Book Review: The Clone Sedition
by Steven L. Kent
Ace Science Fiction, 2012
Given the low esteem in which science fiction is held as a literary genre, given how quick people who haven’t read it are to dismiss it as derivative, it’s a brave (or foolish) sci-fi author indeed who’d center a long series of books with near-identical titles around a bunch of clones. Steven Kent is just that brave (or … you know), and his latest book, The Clone Sedition, stars, like all his others, a bunch of clones. Specifically, the Enlisted Man’s Empire of the 26th Century, a vast fighting confederacy manned entirely by combat clones grown and raised in factories euphemistically called “orphanages.” These clones once faithfully served the Unified Authority during that Earth-based government’s system-spanning conflict with the invading alien Atavari, but when, in the flush of apparent victory, the U.A. seemed to turn its back on the clones, the clones took their destiny into their own hands, attacked Earth, overthrew the U.A., and established their own rule – with their clone leader, Wayson Harris (an elite kind of killer-clone called a Liberator, equipped with superior body chemistry and combat reflexes and given extensive military training), as the man in charge.
As a more-or-less cohesive saga of an embattled minority’s slow and fitful rise to dominance, Kent’s seven-volume Clone Republic saga seemed to have a beginning, middle, and – in the planting of the Enlisted Man’s Empire’s flag on the homeworld of their erstwhile oppressors – end. To many readers, it seemed like a perfectly organic point at which to end the saga and move on to other kinds of sci-fi. Those readers were completely outnumbered by fans of the series (among which we can fairly confidently number Kent himself), however – and so, here’s The Clone Sedition.
The story picks up basically where the series left things: the Enlisted Men’s Empire has established itself on Earth and set up a relatively fair government – the clones are not vindictive overlords to their normal-human subjects. The Atavari have been defeated, but political unrest is fomenting everywhere – especially the colony at Mars Spaceport, which is teeming with clone-hating religious fundamentalist fanatics. Harris himself is attacked by three Bible-carrying assailants in the first chapter of The Clone Sedition, and although he manages to kill his opponents (rather easily, as per his design specs), the encounter has left him more aware than ever of the tensions of his new situation. He thinks of Travis Watson, his new civilian advisor:
I had hired him because he was smart, competent, and natural-born. I needed a natural-born aide to help interface with the civilian population. Having recently been conquered by the all-clone military, a lot of people were wary of clones. Go figure.
And Travis, for his part, has ideas just as tense when he contemplates what might happen if the matchless soldiers of the Enlisted Man’s Empire were somehow turned to evil:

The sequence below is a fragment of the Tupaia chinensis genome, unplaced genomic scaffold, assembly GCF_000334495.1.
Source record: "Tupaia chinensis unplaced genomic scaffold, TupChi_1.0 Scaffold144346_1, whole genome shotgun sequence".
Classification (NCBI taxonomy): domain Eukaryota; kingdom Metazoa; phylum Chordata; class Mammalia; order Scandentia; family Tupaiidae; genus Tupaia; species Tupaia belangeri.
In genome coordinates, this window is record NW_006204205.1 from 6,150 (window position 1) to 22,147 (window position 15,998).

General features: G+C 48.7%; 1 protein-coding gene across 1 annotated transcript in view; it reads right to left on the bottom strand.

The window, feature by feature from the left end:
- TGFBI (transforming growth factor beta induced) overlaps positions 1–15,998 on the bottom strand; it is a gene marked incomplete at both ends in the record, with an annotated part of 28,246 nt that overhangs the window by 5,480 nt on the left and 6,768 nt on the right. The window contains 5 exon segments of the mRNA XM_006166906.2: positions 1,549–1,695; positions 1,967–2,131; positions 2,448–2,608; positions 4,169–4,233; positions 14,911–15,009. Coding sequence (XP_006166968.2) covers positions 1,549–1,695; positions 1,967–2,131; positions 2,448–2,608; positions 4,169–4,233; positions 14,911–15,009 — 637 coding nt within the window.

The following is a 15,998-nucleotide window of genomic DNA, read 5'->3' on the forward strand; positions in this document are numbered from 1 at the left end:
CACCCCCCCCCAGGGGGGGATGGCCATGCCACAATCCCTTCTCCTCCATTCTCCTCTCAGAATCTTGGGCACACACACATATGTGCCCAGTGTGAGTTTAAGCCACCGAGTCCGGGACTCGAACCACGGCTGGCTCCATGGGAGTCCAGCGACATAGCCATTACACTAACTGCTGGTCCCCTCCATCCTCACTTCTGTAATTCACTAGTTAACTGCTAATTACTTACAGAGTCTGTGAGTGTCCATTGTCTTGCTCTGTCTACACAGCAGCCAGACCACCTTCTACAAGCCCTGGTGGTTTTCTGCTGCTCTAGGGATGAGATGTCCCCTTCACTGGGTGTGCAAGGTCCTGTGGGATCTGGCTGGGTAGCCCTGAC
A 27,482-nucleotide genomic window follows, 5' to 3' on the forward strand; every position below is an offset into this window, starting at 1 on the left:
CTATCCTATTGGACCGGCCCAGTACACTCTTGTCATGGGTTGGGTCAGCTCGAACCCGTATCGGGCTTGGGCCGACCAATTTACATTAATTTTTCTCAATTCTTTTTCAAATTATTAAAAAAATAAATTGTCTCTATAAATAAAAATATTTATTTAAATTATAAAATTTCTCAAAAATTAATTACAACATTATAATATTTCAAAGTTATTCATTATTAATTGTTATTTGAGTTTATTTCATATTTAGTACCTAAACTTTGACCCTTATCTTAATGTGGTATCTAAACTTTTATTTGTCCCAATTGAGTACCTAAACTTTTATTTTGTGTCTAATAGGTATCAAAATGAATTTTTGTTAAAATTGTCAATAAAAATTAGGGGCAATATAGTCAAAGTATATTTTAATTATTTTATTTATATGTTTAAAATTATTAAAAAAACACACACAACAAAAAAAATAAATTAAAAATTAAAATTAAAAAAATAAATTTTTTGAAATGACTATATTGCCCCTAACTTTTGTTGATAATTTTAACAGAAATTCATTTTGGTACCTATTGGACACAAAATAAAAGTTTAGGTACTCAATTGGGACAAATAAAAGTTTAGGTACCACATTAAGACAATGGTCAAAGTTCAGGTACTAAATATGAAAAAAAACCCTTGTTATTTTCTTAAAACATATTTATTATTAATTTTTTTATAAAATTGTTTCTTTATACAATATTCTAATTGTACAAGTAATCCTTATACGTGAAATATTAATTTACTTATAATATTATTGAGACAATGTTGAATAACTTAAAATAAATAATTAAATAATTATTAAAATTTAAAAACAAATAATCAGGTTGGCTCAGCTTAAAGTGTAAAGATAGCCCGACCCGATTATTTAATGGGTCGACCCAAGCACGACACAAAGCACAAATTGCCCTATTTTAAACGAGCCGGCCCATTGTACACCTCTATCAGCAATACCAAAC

He imagine an army of clones, all of them with long incisions across their skulls and bald spots where the hair would never grow. He imagined an army of zombies and laughed it off.
Then Watson considered the ramifications and the ugly possibilities – a shadow government controlling the synthetic government that appointed Earth’s puppet government.
This is not some outlandish fantasy, it turns out: the drama of The Clone Sedition takes a decided sharp-angle turn from the space alien battle-antics of the previous books and veers instead into areas of social philosophy, brainwashing, and insurrection. This is a far more psychological book than any of the earlier volumes, and all its heroes have dark dreams. Harris is eventually captured by members of the fanatical group Legion, which attempts to re-program him in a series of brutally-realized torture scenes that will make many readers uncomfortably recall the photos from Abu Ghraib. During an escape attempt, he stares into a ‘moon pool’ exposed to the deep sea and imagines the terrors lurking there:
As a teenager, I studied biology in the orphanage, but that class had more to do with venereal disease than fish. The instructor mentioned something about sharks and giant squid. I imagined a squid staring up at me through the darkness, a big one, something sixty feet long with tentacles the size of fire hoses. I imagined it blending into the shadows, staring up at me from the darkness, ready to pull me into the inky depths. Ready to hold my body with two tentacles while tearing off each of my limbs with the others.
If you watch how that little moment escalates so rapidly from memory to speculation to dismemberment, you have the appeal of these books in a nutshell: Kent is a shameless orchestrator of adolescent wish-fulfilment. His central “Liberator”-model clones – “designed to fight an unknown enemy in the unexplored center of the galaxy” – are hyper-amplified Marines (as one of them points out, “I don’t get paid to think. I’m a Marine. I get paid to kill people and break things”), and virtually every chapter of every one of these books features at least some tense action-sequences, often elaborately well-done.
The Clone Sedition has much less of the gaudy space opera that animated the previous books, but it’s actually the stronger for the lack; space-battles and planet-hopping are all well and good (and hardly anybody writing today does them better than this author), but conflicts of the heart and head are always more interesting. Kent promises at least one further sequel in this series that he’d planned to end with the previous book; readers can hope that sequel will be a lot like The Clone Sedition.